Time is getting ever more crunched, ever more quickly it seems. As a kid, tall ships seemed so intriguing and I daydreamed about going to sea as Melville had.
Now these sailing ships at Dana Point look to me like beautiful museum pieces, even when they’re moving. So ponderous it would seem glacial to actually cross a sea in one. While some like this were still working ships, the Queen Mary was crossing the Atlantic more quickly regardless of winds.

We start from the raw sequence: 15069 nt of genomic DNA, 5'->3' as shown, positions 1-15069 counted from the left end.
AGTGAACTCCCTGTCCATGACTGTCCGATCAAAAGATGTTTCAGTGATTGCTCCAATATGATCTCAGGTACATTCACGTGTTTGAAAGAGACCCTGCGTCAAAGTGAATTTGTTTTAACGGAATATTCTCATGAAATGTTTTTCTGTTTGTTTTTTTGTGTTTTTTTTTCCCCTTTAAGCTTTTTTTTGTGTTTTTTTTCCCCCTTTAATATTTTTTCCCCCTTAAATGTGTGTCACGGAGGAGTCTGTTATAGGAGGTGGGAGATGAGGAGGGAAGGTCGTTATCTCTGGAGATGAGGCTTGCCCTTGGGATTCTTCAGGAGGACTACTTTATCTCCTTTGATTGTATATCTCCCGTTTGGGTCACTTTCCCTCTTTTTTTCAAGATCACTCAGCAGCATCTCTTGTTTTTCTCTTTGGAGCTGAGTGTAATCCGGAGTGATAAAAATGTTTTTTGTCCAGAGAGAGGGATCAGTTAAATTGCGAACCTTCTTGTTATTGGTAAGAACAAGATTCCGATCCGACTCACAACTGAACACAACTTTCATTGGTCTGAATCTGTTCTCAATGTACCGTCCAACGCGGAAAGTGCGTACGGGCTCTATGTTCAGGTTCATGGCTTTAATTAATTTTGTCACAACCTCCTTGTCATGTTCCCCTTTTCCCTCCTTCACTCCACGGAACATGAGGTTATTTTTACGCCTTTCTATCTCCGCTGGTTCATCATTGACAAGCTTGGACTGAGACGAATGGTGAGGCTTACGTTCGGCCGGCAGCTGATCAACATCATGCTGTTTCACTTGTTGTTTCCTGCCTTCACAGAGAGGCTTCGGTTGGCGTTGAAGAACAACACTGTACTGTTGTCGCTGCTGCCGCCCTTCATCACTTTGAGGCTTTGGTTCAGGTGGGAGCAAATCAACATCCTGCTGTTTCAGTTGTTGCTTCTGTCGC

Now she’s tied up at Long Beach next to monster cruise ships several times her size, and at her bow you can make out part of a submarine like those that once stalked her crossings. As we cruise past at a leisurely 100mph, taking days to go from England to America across a featureless heaving sea seems insufferable. One of our elders once asked what we’d do with all the time we saved on our computers. She was right of course, that something’s lost and something’s gained by living at our pace. But I’d never want to go back and wait days for an important message to arrive, when my phone can get it anywhere in the world within seconds. The crunching of time has made relaxing in a field of flowers watching the birds and bees all the more delicious by contrast.